Yip, as expected, it won't run in either normal or safe mode. Any other suggestions?

                  • 6. Re: TDSS.e!RootKit
                    Hayton

                    Referring to your original post, you say that McAfee detects this rootkit and claims to have removed it. This is certainly what the Threat Database entry says, at http://vil.nai.com/vil/content/v_457262.htm.

                     

                    You also say that when you reboot your PC the infection is still there. Obviously, if you get the same "Found / Removed" messages in your next scan that's obviously so, but are there any signs of this infection being present that you can see during or after startup? I want to exclude the possibility that you are being re-infected by doing something repeatedly - visiting a website, downloading something, whatever.

                     

                    Malwarebytes won't handle this, a rootkit is probably out of its league. No offence meant to MWB, but it doesn't do viruses. I'm surprised that SAS claimed to have detected it, not so surprised that it failed to remove it.

                     

                    It looks as if this rootkit is hiding in the MBR, so you may need to run a Microsoft program to fix the MBR. I noted this method in a post HERE but the details are given in a blog from Chun Feng, a Microsoft MMPC engineer. Go to the point in the blog that says "To fix the MBR:" and follow the instructions he gives there.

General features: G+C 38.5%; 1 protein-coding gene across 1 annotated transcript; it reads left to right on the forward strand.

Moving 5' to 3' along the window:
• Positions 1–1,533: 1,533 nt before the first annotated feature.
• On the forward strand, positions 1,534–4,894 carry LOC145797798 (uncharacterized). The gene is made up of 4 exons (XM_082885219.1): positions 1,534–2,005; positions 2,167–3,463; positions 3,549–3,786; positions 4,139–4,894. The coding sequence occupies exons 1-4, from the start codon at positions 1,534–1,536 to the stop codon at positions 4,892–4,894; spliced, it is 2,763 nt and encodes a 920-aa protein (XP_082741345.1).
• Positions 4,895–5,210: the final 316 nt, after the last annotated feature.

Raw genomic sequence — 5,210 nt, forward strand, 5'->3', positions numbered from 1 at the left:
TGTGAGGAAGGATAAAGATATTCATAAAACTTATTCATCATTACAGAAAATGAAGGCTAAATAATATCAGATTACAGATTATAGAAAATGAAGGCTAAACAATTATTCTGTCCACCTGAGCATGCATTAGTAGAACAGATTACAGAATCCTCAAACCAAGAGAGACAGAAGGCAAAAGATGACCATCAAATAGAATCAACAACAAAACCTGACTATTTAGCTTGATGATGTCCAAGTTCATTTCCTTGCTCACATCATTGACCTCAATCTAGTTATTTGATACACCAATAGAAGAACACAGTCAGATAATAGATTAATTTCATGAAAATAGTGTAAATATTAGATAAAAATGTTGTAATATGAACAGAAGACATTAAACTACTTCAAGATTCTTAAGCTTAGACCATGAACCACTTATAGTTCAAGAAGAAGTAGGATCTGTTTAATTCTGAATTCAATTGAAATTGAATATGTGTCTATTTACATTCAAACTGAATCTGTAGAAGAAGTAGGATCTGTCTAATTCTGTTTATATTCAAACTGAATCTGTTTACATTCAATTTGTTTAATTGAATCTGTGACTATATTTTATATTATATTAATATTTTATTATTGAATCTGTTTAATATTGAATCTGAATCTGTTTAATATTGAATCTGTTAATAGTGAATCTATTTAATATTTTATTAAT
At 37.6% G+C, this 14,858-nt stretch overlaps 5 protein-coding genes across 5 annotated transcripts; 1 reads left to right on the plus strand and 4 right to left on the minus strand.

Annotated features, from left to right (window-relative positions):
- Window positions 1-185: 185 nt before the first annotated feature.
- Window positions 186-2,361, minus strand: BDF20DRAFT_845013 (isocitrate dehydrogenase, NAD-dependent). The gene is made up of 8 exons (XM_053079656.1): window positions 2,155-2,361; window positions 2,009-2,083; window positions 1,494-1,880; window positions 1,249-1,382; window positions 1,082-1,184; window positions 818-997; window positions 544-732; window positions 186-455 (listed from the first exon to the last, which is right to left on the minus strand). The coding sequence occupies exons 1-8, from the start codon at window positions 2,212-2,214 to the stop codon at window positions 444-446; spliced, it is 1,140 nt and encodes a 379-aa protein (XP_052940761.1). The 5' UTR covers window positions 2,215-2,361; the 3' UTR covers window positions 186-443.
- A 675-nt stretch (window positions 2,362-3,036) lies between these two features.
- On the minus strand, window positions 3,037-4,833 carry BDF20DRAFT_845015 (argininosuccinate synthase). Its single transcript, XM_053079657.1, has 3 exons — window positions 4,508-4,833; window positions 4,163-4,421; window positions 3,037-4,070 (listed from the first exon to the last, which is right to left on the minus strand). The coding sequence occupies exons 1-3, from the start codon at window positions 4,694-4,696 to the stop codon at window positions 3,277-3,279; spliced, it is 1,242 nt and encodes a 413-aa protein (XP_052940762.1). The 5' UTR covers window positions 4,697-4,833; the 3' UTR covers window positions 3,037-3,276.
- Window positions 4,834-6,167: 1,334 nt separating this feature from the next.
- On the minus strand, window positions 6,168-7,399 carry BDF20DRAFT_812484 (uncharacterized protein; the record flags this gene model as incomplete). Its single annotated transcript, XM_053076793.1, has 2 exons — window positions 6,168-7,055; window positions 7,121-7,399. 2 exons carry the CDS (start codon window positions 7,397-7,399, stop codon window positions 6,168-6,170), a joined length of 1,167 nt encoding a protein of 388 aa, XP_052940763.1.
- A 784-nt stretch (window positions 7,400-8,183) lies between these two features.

WARNING : removing a rootkit may not be easy. Sometimes the best way to do it is to remove your hard drive and attach it to another PC as an external data drive, and scan it from that PC. Since the malware is hiding itself (and possibly other malware as well) from your own PC and AV programs it's usually easier to remove it if it's not active. An active rootkit intercepts low-level communications between the processor and the disk and returns misleading data to hide its presence. An extra warning : in extreme cases it is necessary to reformat your disk and reinstall your OS, AV, and everything else; and even then you may not get rid of the rootkit. Some people say that the only sure way to get rid of one is to throw your hard disk away and start over afresh.

                     

                    But let's give this MBR fix a go and see if it works.